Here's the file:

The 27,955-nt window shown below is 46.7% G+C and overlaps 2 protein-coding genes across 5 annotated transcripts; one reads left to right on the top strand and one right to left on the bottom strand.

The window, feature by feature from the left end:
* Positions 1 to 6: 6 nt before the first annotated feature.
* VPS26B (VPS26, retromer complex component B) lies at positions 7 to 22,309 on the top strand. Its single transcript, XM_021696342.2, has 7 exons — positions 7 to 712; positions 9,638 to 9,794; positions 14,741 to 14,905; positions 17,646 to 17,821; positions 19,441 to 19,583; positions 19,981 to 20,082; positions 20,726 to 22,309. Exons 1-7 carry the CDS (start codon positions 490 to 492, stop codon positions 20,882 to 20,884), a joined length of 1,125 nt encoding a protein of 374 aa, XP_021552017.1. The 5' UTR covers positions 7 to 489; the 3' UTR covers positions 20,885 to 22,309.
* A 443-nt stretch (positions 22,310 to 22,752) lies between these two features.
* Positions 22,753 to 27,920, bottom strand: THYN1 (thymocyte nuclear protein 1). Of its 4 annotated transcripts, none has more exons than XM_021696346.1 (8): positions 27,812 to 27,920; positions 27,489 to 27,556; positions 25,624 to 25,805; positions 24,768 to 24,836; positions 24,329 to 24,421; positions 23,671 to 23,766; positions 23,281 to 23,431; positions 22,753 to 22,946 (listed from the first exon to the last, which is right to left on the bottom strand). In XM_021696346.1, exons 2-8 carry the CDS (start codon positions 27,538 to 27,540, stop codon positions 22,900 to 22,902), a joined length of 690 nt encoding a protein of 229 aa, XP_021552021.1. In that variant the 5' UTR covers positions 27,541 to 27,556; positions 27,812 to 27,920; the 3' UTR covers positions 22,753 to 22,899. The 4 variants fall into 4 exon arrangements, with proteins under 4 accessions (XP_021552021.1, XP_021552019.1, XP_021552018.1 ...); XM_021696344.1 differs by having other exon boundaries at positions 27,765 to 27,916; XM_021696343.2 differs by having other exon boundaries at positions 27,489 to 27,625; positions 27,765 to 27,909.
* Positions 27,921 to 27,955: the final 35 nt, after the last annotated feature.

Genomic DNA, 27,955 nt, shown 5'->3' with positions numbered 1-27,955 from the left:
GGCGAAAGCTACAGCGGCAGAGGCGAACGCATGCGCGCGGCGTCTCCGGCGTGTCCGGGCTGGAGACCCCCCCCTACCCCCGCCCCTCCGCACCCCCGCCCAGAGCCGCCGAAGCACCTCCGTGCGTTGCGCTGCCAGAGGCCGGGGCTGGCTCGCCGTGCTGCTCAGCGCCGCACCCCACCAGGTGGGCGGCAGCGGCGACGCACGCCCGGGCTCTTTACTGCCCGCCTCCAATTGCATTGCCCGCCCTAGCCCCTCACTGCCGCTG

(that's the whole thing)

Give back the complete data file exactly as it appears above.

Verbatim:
The 27,955-nt window shown below is 46.7% G+C and overlaps 2 protein-coding genes across 5 annotated transcripts; one reads left to right on the top strand and one right to left on the bottom strand.

The window, feature by feature from the left end:
* Positions 1 to 6: 6 nt before the first annotated feature.
* VPS26B (VPS26, retromer complex component B) lies at positions 7 to 22,309 on the top strand. Its single transcript, XM_021696342.2, has 7 exons — positions 7 to 712; positions 9,638 to 9,794; positions 14,741 to 14,905; positions 17,646 to 17,821; positions 19,441 to 19,583; positions 19,981 to 20,082; positions 20,726 to 22,309. Exons 1-7 carry the CDS (start codon positions 490 to 492, stop codon positions 20,882 to 20,884), a joined length of 1,125 nt encoding a protein of 374 aa, XP_021552017.1. The 5' UTR covers positions 7 to 489; the 3' UTR covers positions 20,885 to 22,309.
* A 443-nt stretch (positions 22,310 to 22,752) lies between these two features.
* Positions 22,753 to 27,920, bottom strand: THYN1 (thymocyte nuclear protein 1). Of its 4 annotated transcripts, none has more exons than XM_021696346.1 (8): positions 27,812 to 27,920; positions 27,489 to 27,556; positions 25,624 to 25,805; positions 24,768 to 24,836; positions 24,329 to 24,421; positions 23,671 to 23,766; positions 23,281 to 23,431; positions 22,753 to 22,946 (listed from the first exon to the last, which is right to left on the bottom strand). In XM_021696346.1, exons 2-8 carry the CDS (start codon positions 27,538 to 27,540, stop codon positions 22,900 to 22,902), a joined length of 690 nt encoding a protein of 229 aa, XP_021552021.1. In that variant the 5' UTR covers positions 27,541 to 27,556; positions 27,812 to 27,920; the 3' UTR covers positions 22,753 to 22,899. The 4 variants fall into 4 exon arrangements, with proteins under 4 accessions (XP_021552021.1, XP_021552019.1, XP_021552018.1 ...); XM_021696344.1 differs by having other exon boundaries at positions 27,765 to 27,916; XM_021696343.2 differs by having other exon boundaries at positions 27,489 to 27,625; positions 27,765 to 27,909.
* Positions 27,921 to 27,955: the final 35 nt, after the last annotated feature.

Genomic DNA, 27,955 nt, shown 5'->3' with positions numbered 1-27,955 from the left:
GGCGAAAGCTACAGCGGCAGAGGCGAACGCATGCGCGCGGCGTCTCCGGCGTGTCCGGGCTGGAGACCCCCCCCTACCCCCGCCCCTCCGCACCCCCGCCCAGAGCCGCCGAAGCACCTCCGTGCGTTGCGCTGCCAGAGGCCGGGGCTGGCTCGCCGTGCTGCTCAGCGCCGCACCCCACCAGGTGGGCGGCAGCGGCGACGCACGCCCGGGCTCTTTACTGCCCGCCTCCAATTGCATTGCCCGCCCTAGCCCCTCACTGCCGCTG